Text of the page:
Asthma in Africa: I will touch this issue in more detail in a forthcoming editorial in PLos Medicine. Africa has fascinated me since childhood when I read books of Paul White, Albert Schweitzer and tried to get everything our library had about David Livingstone and Morton Stanley. Here is a further link that we couldn’t place in the editorial – a 2 month helicopter trip from Hamburg to Kapstadt including daily GPS data to watch a heli flying in Google Earth, simply the best, I have seen in the internet this year, yea.
-moblog- A new nature medicine paper describes a deficient induction of interferon beta (gene is on chr 9) and interferon lambda (gene is on chr 19). The author concludes that genetic polymorphisms are an unlikely cause as genes are on different chromosomes. What a misunderstanding – does the author really believe in a single asthma gene? Yea, yea.
If you are invited to a party just mention genetically modified (GM) food and you will be center of the crowd. There are many national and internationally bodies that deal with GM food (see the dissertation of Scholderer). As far as we do not know what makes and allergen and allergen, I would always care when introducing any modification. There is a way round, however, that GM food can also have less allergen content – just found a preprint of a gene-silenced tomato. This German-Spanish group managed by RNAi silencing to reduce protein Lyc e 3 with led to reduced skin reactivity of tomato allergic probands. BTW – do you renember our fake food hypothesis? Yea, yea. BTW The best tomato bread can be found in Barcelona.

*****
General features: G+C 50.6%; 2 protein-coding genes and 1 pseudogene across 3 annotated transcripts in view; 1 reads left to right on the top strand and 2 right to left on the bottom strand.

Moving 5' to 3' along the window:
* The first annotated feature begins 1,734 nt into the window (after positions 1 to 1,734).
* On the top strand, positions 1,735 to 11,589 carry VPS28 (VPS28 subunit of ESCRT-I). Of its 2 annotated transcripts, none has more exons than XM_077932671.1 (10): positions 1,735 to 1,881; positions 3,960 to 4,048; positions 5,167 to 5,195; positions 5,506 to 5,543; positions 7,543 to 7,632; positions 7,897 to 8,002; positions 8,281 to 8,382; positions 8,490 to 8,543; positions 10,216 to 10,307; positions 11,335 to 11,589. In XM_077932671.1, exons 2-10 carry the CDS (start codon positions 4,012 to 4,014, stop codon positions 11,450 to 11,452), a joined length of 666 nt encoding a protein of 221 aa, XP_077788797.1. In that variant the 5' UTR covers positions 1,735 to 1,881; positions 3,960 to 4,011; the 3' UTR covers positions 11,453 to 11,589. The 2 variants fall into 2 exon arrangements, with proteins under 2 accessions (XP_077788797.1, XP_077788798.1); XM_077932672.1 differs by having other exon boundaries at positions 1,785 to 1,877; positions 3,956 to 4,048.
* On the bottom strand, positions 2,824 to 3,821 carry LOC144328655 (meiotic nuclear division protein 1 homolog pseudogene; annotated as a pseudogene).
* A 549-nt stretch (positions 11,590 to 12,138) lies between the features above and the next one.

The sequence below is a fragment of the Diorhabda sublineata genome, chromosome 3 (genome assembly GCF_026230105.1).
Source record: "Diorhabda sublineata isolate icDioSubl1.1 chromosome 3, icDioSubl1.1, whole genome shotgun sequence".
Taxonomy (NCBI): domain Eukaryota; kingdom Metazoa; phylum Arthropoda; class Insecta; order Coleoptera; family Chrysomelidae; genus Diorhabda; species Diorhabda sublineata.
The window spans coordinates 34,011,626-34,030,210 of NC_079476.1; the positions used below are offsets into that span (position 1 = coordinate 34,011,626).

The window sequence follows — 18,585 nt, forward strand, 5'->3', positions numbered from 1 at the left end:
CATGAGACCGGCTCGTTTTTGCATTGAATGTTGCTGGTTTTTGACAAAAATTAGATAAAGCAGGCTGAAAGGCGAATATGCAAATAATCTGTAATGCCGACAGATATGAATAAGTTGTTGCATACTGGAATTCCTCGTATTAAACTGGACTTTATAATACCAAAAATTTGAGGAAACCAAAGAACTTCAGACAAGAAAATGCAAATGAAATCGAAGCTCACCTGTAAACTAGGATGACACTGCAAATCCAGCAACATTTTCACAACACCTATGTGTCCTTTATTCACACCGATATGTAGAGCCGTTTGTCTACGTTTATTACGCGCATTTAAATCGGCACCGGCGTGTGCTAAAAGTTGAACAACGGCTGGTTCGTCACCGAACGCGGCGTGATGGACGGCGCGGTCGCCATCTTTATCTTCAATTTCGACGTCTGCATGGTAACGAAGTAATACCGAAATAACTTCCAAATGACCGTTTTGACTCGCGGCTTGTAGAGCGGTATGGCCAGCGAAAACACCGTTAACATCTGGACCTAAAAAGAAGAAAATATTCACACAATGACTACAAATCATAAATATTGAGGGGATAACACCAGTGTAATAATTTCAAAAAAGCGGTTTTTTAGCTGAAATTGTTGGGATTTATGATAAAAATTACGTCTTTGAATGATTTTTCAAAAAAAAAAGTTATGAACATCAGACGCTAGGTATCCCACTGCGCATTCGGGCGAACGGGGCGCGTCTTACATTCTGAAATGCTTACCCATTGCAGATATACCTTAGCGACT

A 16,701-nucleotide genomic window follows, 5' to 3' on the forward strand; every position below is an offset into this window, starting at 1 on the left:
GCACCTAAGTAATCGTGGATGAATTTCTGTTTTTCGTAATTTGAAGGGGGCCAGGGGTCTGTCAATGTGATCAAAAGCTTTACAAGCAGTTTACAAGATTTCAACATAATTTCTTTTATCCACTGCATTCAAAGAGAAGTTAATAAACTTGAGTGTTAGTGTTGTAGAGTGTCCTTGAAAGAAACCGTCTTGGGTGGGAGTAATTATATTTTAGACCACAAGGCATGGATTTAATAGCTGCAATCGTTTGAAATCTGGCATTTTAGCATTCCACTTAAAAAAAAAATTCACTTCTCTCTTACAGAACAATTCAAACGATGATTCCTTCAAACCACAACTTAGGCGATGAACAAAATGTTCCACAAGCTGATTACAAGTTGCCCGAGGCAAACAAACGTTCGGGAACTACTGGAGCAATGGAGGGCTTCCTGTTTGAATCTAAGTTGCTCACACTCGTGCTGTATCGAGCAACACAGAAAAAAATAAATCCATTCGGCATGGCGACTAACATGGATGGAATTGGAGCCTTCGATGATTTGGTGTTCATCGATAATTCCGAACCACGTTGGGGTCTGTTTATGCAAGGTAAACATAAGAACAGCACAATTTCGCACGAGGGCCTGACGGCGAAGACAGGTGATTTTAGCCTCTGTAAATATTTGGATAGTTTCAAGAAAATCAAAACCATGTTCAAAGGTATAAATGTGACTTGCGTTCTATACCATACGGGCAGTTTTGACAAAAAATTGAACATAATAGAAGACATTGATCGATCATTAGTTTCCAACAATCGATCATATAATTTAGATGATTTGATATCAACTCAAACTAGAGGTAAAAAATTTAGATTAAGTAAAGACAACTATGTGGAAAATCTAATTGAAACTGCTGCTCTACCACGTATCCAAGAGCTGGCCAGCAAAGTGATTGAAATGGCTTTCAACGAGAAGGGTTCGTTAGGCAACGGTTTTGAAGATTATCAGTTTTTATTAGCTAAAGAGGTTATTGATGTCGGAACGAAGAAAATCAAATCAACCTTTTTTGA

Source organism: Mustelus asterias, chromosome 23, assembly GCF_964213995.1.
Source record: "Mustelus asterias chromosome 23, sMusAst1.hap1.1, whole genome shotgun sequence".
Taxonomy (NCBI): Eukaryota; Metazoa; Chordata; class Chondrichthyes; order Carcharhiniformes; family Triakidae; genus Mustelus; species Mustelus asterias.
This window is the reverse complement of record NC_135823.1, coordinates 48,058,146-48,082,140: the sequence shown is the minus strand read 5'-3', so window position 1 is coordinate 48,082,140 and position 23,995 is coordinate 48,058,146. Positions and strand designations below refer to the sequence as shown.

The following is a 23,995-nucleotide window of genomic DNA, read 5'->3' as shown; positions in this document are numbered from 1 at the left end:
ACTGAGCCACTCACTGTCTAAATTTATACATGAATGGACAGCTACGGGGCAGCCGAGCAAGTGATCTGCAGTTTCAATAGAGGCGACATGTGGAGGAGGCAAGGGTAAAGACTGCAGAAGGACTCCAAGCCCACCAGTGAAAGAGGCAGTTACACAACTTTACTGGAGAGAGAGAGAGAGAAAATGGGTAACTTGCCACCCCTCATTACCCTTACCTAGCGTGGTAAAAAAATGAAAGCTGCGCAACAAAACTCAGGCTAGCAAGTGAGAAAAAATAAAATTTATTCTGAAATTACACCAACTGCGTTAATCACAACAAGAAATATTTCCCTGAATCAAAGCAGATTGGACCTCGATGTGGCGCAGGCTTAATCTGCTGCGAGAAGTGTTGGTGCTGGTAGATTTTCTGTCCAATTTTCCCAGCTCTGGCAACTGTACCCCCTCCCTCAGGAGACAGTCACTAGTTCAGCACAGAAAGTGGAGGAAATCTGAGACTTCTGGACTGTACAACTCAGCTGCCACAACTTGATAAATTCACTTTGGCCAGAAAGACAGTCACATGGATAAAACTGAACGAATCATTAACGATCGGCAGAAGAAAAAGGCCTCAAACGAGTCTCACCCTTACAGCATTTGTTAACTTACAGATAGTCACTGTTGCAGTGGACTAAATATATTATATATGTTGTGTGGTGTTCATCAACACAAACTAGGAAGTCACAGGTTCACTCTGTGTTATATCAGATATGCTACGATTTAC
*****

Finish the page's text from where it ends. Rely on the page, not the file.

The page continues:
The CD14 / allergy story never ends – after many years and numerous contradictory reports. A new comment in the AJRCCM concludes that “further research is required” – at this time “research into the area of gene-by-environment interaction where large-scale studies, advanced assessment of environmental exposure of and experimental investigations of interactions are needed”. Is there any sense with neverending loops (except playground for hamster)? Nay, nay.
JCI has a paper about resurrection of vitamin D deficiency (more about the author at 1, 2 and 3). The author uses references 46-59 to underpin his opinion that rickets has again become an epidemic. These references are from 1992, 1984, 2005, 2000, 1987, 1987, 1989, 1994, 1989, 2001, 1998, 2001, 1987, 2006. So nothing really new – no prospective study, no systematic survey, just a few isolated reports. Sure, that there might be a rickets problem in a selected areas or in minority groups, but there is no world-wide epidemic. He argues also that many (if not all) studies show “low” serum 25-OH-D3 values. Is this chasing a phantom? A more systematic study concludes that rickets in Africa is more a disease of calcium deficiency. The JCI article is particular poorly written when it comes to immunological effects; asthma is misquoted from the Camargo study (which is subject of my review at Pediatric Allergy. Nay, nay.
German news magazine SPIEGEL ONLINE writes of an ongoing trial in Berlin where 1 to 6 month year old newborns are given some kind of “oral LPS vaccination”. You might know my opinion about LPS and will therefore understand my hope that newborn gastric acid pH will prevent them from any LPS side effect. Yea, yea.